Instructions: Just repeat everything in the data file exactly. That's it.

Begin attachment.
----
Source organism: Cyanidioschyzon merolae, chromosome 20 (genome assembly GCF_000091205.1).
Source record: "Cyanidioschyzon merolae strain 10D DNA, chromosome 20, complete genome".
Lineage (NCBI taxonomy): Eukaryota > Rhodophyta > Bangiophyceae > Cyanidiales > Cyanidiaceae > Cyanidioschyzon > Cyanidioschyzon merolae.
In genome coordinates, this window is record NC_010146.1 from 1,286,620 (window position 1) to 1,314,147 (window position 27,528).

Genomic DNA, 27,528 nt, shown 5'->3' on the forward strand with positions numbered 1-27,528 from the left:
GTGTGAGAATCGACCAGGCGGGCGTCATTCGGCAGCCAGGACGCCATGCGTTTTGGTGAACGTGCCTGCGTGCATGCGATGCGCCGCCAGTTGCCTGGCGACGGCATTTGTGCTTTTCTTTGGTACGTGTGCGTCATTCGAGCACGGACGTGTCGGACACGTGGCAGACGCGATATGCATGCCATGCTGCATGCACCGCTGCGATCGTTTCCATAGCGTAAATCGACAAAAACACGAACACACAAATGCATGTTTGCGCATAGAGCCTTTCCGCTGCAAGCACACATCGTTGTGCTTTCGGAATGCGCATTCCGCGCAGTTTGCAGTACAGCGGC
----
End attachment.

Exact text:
Source organism: Cyanidioschyzon merolae, chromosome 20 (genome assembly GCF_000091205.1).
Source record: "Cyanidioschyzon merolae strain 10D DNA, chromosome 20, complete genome".
Lineage (NCBI taxonomy): Eukaryota > Rhodophyta > Bangiophyceae > Cyanidiales > Cyanidiaceae > Cyanidioschyzon > Cyanidioschyzon merolae.
In genome coordinates, this window is record NC_010146.1 from 1,286,620 (window position 1) to 1,314,147 (window position 27,528).

Genomic DNA, 27,528 nt, shown 5'->3' on the forward strand with positions numbered 1-27,528 from the left:
GTGTGAGAATCGACCAGGCGGGCGTCATTCGGCAGCCAGGACGCCATGCGTTTTGGTGAACGTGCCTGCGTGCATGCGATGCGCCGCCAGTTGCCTGGCGACGGCATTTGTGCTTTTCTTTGGTACGTGTGCGTCATTCGAGCACGGACGTGTCGGACACGTGGCAGACGCGATATGCATGCCATGCTGCATGCACCGCTGCGATCGTTTCCATAGCGTAAATCGACAAAAACACGAACACACAAATGCATGTTTGCGCATAGAGCCTTTCCGCTGCAAGCACACATCGTTGTGCTTTCGGAATGCGCATTCCGCGCAGTTTGCAGTACAGCGGC